No Fun In These Games. It Will Be Almost Impossible To Fly To China For The Olympics, And Athletes Might Need Burner Phones To Prevent The Chinese Gov From Spying On Them.

A worker wearing a face mask to help protect against the coronavirus walks past a display of the Winter Paralympic mascot Shuey Rhon Rhon, left, and Winter Olympic mascot Bing Dwen Dwen near the Olympic Green in Beijing, Wednesday, Jan. 12, 2022. Just weeks before hosting the Beijing Winter Olympics, China is battling multiple coronavirus outbreaks in half a dozen cities, with the one closest to the capital driven by the highly transmissible omicron variant. (AP Photo/Mark Schiefelbein)

For many reasons, the upcoming Winter Olympics in Beijing seems like the worst time to be having this event, in the worst place possible. 

Let’s start with tensions between the U.S. and China. They are palpable, and the U.S. has already said no diplomats or federal government representatives would be there to support the American team. 

Then there’s COVID.  Numerous Chinese cities have been locked down completely in a desperate attempt to keep the country free of the virus, which seems almost impossible.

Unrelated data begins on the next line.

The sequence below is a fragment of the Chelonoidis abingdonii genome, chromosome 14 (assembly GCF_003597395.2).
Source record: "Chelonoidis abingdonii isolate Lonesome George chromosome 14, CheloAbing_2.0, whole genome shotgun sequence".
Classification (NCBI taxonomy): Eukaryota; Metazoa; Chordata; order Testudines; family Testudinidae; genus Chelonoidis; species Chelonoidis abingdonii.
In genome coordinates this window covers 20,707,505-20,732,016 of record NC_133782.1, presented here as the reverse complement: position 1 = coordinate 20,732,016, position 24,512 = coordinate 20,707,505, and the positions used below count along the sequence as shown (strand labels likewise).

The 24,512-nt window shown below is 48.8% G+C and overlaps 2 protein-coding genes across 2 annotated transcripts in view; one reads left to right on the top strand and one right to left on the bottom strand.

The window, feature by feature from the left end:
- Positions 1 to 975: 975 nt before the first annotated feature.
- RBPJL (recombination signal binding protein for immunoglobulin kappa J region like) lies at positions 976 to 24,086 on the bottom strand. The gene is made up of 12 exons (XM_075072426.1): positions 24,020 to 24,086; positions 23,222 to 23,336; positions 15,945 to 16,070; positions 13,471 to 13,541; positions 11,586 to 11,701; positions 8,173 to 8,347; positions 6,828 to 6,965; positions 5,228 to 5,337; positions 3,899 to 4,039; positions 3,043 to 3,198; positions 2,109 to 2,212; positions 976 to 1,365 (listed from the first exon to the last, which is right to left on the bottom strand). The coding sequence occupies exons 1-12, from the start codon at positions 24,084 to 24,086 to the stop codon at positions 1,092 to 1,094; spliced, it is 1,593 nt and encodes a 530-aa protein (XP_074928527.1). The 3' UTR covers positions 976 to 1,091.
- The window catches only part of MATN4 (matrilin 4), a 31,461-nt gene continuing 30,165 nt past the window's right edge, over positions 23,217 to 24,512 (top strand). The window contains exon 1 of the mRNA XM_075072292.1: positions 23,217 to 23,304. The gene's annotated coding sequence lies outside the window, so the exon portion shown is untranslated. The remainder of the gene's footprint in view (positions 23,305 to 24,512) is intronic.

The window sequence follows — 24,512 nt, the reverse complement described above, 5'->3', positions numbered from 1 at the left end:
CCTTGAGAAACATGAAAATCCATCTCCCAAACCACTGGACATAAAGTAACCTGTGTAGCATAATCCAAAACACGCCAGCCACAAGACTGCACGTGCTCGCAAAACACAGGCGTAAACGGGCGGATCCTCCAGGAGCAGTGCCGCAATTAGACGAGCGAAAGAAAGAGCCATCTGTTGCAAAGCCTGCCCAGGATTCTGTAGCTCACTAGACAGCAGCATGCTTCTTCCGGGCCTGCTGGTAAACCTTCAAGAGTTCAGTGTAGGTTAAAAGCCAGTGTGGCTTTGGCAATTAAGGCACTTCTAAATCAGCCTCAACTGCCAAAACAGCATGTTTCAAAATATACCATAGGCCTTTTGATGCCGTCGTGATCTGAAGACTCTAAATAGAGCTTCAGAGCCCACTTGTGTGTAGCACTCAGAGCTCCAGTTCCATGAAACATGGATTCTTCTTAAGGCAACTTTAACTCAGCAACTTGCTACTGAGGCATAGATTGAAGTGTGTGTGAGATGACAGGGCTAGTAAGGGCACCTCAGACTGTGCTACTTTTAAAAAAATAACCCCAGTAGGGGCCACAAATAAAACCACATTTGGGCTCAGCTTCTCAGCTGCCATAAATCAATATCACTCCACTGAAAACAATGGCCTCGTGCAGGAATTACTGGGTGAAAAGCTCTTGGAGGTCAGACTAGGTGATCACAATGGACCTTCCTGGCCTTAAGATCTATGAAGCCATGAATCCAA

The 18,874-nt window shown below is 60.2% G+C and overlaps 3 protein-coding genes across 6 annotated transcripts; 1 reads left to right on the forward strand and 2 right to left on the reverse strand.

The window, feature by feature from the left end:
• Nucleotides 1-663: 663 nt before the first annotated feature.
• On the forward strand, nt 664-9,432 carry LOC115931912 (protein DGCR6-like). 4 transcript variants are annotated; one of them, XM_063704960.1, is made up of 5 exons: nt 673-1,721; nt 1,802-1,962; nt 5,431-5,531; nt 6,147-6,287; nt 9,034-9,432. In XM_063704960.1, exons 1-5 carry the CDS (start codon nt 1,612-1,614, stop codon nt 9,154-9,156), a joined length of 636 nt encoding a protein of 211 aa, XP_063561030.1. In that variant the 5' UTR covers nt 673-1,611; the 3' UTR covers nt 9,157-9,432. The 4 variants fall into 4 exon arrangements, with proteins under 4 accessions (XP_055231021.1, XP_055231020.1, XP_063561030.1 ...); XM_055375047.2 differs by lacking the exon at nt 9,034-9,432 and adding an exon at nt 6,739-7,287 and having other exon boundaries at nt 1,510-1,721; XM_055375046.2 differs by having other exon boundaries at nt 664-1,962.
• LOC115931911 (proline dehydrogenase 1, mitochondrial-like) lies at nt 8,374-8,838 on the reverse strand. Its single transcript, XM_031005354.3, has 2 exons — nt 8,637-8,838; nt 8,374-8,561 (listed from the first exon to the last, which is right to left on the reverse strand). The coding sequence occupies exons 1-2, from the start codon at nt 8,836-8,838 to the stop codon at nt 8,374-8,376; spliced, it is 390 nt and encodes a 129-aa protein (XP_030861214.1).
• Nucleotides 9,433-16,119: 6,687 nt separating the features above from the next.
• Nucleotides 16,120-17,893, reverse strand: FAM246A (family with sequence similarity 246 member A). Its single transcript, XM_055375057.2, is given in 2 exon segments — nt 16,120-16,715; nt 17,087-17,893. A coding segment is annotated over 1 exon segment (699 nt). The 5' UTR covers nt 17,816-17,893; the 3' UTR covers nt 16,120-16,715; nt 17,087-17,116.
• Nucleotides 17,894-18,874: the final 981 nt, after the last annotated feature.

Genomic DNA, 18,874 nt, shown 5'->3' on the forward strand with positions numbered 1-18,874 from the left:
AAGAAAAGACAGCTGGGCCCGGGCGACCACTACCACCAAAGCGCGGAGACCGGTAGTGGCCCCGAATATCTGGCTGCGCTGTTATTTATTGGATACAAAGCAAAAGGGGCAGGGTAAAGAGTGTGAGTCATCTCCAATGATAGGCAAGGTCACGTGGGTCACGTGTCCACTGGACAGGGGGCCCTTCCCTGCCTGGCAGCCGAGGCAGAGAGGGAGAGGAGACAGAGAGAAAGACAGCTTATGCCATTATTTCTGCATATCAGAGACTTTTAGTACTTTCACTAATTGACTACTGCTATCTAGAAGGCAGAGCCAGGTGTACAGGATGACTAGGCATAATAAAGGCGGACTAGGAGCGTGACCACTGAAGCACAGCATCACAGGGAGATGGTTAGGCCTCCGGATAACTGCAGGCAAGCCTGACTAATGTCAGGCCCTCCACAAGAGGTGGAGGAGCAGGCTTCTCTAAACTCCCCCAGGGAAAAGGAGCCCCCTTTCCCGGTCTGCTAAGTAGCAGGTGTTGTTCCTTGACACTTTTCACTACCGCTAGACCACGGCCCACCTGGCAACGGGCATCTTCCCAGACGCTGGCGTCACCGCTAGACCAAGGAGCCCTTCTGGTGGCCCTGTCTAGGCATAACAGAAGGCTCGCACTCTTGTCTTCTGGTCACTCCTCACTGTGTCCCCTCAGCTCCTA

There’s additional news that makes the Beijing Games seem like one of the last places you’d want to be. And it might be almost impossible to get there. 

Beginning January 19 and continuing for at least two weeks, all flights from the U.S. to China have either been canceled or will almost certainly be suspended because of Chinese aviation regulations as they try to create an impenetrable bubble. 

The Olympics start February 4, and the athletes heading there are taking special flights that only take people with Olympic credentials to China. 

There’s also a concern that when athletes get to China for the games, they will be under surveillance, and some European countries have warned athletes about taking their personal smartphones on the trip because of cybersecurity concerns. 

Great Britain, the Netherlands, and Belgium are considering providing their athletes with “clean” phones to use during their time in China. 

Here’s what Matthias Van Baelen, a spokesman for the Belgian Interfederal Lompoc Committee, told local media about their concerns. 

“Our conclusion is that there is a need for caution. We’re not banning anything, but we want athletes to be aware of the risks. We prefer to play safe and follow the advice.”

Chinese officials are saying there is no cause for concern. 

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